The LG G G Flex is a curved smartphone. But is this cool phone ahead of the curve, or a misstep? Here are the reviews you need to read.
1. IGN: ‘Form Without Function’
You can see the video version of IGN‘s G Flex review above, but the headline here pretty much sums things up. The reviewers say that while the phone is lovely to hold, it seems like the designers “cut corners.” The display isn’t as nice as the display on the LG G2. However, they praised the phone’s self-healing coating, which kept the phone looking pristine. Overall, however, the review was not favorable:
“It’s big, it’s curved, it’s impervious to scuffing, and it’s sort of bendable — but there’s one thing the G Flex is not: a great phone. While packing commendable specs and exceptional battery life, the G Flex is diminished by form without meaningful function.”
2. Engadget: ‘A Promising Phone, But Not One You Should Buy Right Now’
Engadget reviewer Brad Molen praised the LG G Flex for its ergonomic curves and damage resistent, flexible design. However, Molen disliked the phone’s disappointing screen resolution and the fact that it comes with Android Jelly Bean, not KitKat.
Overall, in Molen’s opinion, this phone is simply too expensive for the features you get. Molen writes:
“The idea of a curved device is enough to pique anyone’s interest, but there’s one thing holding it back from mainstream acceptance: the price. Retailing for the US equivalent of $940, this unique handset isn’t for the budget-conscious, and it isn’t going to make your every dream come true either. To most potential buyers, the return on investment is pretty low; it’s high-end, sure, but is it worth paying a $200 or $300 premium just for the shape? “
3. Complex: ‘A Curvy, Overpriced Smartphone With a Sharp Design And Strong Performance’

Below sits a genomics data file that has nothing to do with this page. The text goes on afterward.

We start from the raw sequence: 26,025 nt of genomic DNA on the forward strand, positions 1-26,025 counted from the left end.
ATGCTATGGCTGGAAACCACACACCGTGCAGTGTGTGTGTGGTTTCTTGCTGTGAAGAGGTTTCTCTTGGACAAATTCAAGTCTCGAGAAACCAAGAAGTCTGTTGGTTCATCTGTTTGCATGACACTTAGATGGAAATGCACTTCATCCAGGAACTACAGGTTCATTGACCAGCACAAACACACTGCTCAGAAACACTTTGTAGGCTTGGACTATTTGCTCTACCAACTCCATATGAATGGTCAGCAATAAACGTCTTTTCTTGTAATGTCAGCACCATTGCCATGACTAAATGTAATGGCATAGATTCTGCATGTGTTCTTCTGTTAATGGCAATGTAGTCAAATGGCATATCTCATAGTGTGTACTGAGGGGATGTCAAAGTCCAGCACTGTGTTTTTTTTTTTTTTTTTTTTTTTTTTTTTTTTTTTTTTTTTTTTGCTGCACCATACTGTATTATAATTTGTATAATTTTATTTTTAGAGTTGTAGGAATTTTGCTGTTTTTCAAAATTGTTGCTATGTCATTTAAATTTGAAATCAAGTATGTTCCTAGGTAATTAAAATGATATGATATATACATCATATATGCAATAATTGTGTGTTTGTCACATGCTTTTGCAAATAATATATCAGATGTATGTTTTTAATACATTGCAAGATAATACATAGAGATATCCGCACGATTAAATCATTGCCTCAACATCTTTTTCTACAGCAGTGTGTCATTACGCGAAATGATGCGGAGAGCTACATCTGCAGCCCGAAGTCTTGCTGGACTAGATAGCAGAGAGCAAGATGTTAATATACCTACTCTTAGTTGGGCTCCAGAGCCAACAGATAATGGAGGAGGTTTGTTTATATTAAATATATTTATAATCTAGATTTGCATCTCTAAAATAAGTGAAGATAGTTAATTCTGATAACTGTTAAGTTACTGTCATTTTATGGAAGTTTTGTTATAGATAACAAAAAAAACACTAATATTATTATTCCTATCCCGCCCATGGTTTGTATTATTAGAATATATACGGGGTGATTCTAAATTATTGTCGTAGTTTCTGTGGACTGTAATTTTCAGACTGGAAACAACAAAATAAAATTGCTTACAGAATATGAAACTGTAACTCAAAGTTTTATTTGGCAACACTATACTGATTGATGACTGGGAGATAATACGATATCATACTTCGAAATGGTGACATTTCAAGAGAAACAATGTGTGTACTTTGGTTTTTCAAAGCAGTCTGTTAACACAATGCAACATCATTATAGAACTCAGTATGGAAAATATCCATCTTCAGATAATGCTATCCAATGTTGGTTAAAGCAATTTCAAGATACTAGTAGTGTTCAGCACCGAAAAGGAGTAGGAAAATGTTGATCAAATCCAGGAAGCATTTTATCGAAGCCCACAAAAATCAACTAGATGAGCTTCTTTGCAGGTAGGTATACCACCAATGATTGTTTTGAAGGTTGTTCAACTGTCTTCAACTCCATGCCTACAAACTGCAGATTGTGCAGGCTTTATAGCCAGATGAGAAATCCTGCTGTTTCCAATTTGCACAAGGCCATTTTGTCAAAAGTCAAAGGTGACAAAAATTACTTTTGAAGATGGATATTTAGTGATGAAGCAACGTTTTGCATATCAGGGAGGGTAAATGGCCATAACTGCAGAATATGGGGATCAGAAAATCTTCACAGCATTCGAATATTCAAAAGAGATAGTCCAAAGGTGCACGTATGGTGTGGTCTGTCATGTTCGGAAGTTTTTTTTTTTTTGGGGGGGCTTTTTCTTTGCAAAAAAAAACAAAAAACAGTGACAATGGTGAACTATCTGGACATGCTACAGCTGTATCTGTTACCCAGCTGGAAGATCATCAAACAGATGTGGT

— LG USA Mobile (@LGUSAMobile) February 13, 2014
Complex reviewer Alex Bracetti had high praise for the LG G Flex’s “cutting-edge design, monstrous hardware, and long-lasting power.” That being said, Bracetti disliked the device’s key placement, screen quality, and “hefty size.”
“The G Flex is certainly a feat in mobile engineering that deserves props for its state-of-the-art design and damage-proof construction. Dynamic features and strong benchmarks also prove the handset can balance style and substance. Though compromises were made to accommodate the latter, as the weak 720p display blemishes the G Flex’s presence. And sorry, but if there’s any phablet on the market worth dropping three Benjamins on, it’s most likely manufactured by Samsung.”
4. PhoneDog: ‘You’ll Immediately Notice the Difference’
If you really want to get a sense of what living with the LG G Flex smartphone is like, you should be following PhoneDog’s 30-Day challenge. On top of their regular review of the device, they are writing daily summaries for a month that lay out how the phone is performing.
PhoneDog also put together a list of 5 things they’d change about the LG G Flex. These include a smaller display, moving the buttons, and making the software current.
Here’s a snippet from the Day 1 review:
“The curved display may not seem like such a big deal to most, but once you start using it, you’ll immediately notice the difference it makes. It’s not anything that someone can sell you on, simply because it’s a visual thing you’ll have to experience for yourself. Outside of that, though, the G Flex is super quick and responsive, and that really stands out. Maybe even more so than the curved display. I’m shocked at how quick it is. Granted, we’ll have to see how it stands up over time, but right now it’s just ridiculously fast.”
5. Mashable: ‘A Poor Start For Curved Phones’
— Gul Panag (@GulPanag) February 10, 2014
Mashable‘s Pete Pachal wasn’t a fan of the LG G Flex. While he liked the G Flex’s improved visual experience (i.e. lack of glare when watching video outside), he disliked the “strangely grainy” quality of the screen.
“This, unbelievably, is how the screen was designed to look. It’s particularly noticeable — and irritating — when anything on the screen moves, like when you scroll or, i don’t know, in every video ever made.
This is beyond crazy. It’s incomprehensible, particularly because LG reportedly collaborated with LG Display — a separate company that’s in the business of building displays of all types and sizes — to create this phone. They’re supposed to be the experts.
The screen quality problem immediately transforms the G Flex from promising oddball to complete fail. A smartphone, particularly one with a big screen, is a person’s primary window into their digital life. Screen quality is quite possibly the most important aspect of any phone or tablet, right up there with touchscreen response. To create a smartphone display that’s fuzzy by default is like building a car with flat tires.”
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